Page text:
Updated August 7, 2022 - 6:27 am
Jerry Lewis’ brilliant silliness often eclipsed his capacity to make you cry. But the classic, comic love story “The Nutty Professor” makes the eyes well up. It happened at Ogunquit Playhouse in Maine during the new musical’s premiere run that began last month.
“Tears came to my eyes as soon as the curtain rose, because as you know, I was with Jerry throughout the entire creating of this musical some 13 years ago,” said Sam Lewis, Jerry’s widow, after the opening-night performance on July 9. ” I witnessed all of the love, excitement and pride he poured into this, not unlike how he did with the original film, which he always considered his baby.”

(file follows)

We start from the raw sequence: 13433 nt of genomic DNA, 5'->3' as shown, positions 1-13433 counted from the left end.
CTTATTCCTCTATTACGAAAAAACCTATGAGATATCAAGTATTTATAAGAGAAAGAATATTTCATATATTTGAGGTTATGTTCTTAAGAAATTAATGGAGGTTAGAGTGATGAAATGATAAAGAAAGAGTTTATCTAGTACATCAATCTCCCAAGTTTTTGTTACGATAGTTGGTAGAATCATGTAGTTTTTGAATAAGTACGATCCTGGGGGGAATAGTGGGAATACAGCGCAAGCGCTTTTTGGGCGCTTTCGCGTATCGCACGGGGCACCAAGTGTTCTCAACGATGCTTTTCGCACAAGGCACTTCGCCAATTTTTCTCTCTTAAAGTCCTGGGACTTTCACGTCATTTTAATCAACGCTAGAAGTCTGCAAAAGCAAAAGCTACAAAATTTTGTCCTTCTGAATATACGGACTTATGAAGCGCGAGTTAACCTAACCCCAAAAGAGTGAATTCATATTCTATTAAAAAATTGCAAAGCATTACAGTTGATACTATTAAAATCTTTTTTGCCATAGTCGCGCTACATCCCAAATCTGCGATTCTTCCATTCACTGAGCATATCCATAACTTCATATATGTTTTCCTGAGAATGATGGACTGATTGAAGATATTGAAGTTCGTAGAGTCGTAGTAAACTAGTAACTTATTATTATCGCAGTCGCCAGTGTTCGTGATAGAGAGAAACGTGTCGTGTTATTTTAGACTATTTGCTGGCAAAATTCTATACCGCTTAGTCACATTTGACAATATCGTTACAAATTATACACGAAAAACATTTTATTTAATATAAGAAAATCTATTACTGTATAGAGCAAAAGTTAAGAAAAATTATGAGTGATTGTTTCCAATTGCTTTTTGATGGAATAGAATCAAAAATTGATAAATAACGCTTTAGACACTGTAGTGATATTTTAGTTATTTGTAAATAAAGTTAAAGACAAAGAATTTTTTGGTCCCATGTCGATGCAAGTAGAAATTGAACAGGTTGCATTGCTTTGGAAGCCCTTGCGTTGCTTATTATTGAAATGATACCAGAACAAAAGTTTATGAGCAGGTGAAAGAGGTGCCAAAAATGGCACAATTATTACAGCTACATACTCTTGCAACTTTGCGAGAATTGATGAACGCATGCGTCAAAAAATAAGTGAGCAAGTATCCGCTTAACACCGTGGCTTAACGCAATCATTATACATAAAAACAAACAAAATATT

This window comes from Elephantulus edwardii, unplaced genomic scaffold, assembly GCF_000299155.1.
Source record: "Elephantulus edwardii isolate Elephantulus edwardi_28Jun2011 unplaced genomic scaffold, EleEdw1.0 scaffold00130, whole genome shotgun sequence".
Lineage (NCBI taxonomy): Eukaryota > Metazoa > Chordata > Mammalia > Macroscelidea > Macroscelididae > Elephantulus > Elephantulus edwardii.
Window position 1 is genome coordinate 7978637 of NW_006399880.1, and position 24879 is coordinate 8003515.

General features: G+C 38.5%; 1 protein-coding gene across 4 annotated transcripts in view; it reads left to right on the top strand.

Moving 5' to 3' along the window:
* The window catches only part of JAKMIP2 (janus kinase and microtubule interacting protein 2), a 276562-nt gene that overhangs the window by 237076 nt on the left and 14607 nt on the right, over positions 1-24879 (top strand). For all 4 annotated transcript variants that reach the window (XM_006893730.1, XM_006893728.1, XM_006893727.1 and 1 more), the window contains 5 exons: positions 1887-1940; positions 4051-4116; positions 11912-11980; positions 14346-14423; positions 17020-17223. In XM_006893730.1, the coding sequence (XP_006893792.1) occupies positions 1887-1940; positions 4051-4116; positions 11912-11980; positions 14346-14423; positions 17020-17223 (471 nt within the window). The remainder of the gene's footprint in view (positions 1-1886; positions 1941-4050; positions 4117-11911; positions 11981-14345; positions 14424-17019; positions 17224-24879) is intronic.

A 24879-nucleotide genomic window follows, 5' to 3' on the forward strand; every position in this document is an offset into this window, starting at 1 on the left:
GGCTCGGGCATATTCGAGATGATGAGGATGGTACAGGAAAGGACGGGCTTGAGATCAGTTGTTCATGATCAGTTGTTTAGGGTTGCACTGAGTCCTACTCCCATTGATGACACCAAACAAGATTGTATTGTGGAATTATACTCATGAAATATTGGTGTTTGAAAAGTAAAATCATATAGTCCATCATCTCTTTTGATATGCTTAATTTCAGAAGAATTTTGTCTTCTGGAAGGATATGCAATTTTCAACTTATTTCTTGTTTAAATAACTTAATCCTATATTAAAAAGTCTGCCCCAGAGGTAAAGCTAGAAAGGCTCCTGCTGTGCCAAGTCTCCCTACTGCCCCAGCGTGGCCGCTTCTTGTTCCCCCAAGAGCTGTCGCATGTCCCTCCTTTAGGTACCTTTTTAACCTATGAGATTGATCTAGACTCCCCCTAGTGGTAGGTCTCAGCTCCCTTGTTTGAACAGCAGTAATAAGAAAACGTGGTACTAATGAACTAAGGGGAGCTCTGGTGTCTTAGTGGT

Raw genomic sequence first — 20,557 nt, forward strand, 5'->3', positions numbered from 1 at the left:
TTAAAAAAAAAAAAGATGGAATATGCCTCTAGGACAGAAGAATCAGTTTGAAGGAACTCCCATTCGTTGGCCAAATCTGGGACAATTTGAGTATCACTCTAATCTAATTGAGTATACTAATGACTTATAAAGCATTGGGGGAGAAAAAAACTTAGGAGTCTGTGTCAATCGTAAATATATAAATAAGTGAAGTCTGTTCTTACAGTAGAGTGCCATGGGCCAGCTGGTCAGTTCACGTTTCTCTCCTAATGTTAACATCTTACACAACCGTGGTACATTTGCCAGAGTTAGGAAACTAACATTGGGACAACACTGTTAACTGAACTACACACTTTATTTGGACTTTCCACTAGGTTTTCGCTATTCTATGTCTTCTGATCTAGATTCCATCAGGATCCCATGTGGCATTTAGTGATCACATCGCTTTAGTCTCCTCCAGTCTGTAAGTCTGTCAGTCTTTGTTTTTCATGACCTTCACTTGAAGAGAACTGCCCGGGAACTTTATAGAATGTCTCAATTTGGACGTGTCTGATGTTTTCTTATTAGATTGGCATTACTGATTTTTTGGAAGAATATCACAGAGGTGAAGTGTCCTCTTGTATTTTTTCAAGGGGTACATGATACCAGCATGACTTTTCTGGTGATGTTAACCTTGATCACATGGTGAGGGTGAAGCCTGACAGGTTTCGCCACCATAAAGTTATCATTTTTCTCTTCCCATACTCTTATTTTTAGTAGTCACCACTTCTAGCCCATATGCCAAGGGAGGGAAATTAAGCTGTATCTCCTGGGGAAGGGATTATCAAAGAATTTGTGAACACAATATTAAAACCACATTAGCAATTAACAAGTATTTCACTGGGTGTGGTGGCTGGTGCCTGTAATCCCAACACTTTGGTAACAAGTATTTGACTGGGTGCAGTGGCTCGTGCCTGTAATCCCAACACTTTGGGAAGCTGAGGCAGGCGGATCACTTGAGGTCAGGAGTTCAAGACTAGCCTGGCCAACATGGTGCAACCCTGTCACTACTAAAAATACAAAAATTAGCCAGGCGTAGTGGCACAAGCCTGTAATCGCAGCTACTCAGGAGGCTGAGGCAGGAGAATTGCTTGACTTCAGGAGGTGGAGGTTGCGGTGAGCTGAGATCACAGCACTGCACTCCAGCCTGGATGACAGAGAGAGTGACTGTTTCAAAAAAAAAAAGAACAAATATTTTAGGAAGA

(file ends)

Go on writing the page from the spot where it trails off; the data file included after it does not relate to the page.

Sniffles were heard from around the 90-year-old theater, from Sam and also Jerry’s daughter, Danielle. Especially so when Dan De Luca, as Julius Kelp, delivered the heart-wrenching “Stella.” It was Lewis’ favorite song in the musical, impossible not to think of him as the song soared over the audience.
Further out, the cast soared through the “Nutty” run, up until Saturday night’s closing. Elena played the Kelp/Love love interest Stella, whose role has been refreshed to emulate a sharp, young professor rather than the coed from the original film. Jeff McCarthy is the authoritative school administrator with latent entertainment dreams. His doting assistant, Miss Lemon, played by Klea Blackhurst.
The cornerstone has been established for what the Lewis camp hopes to be a “Nutty” Broadway run. Lewis wanted that during his life. “Nutty” was so much a personal endeavor for Lewis, proud that the 1963 film was named among the top 100 comedies of all time by American Film Institute.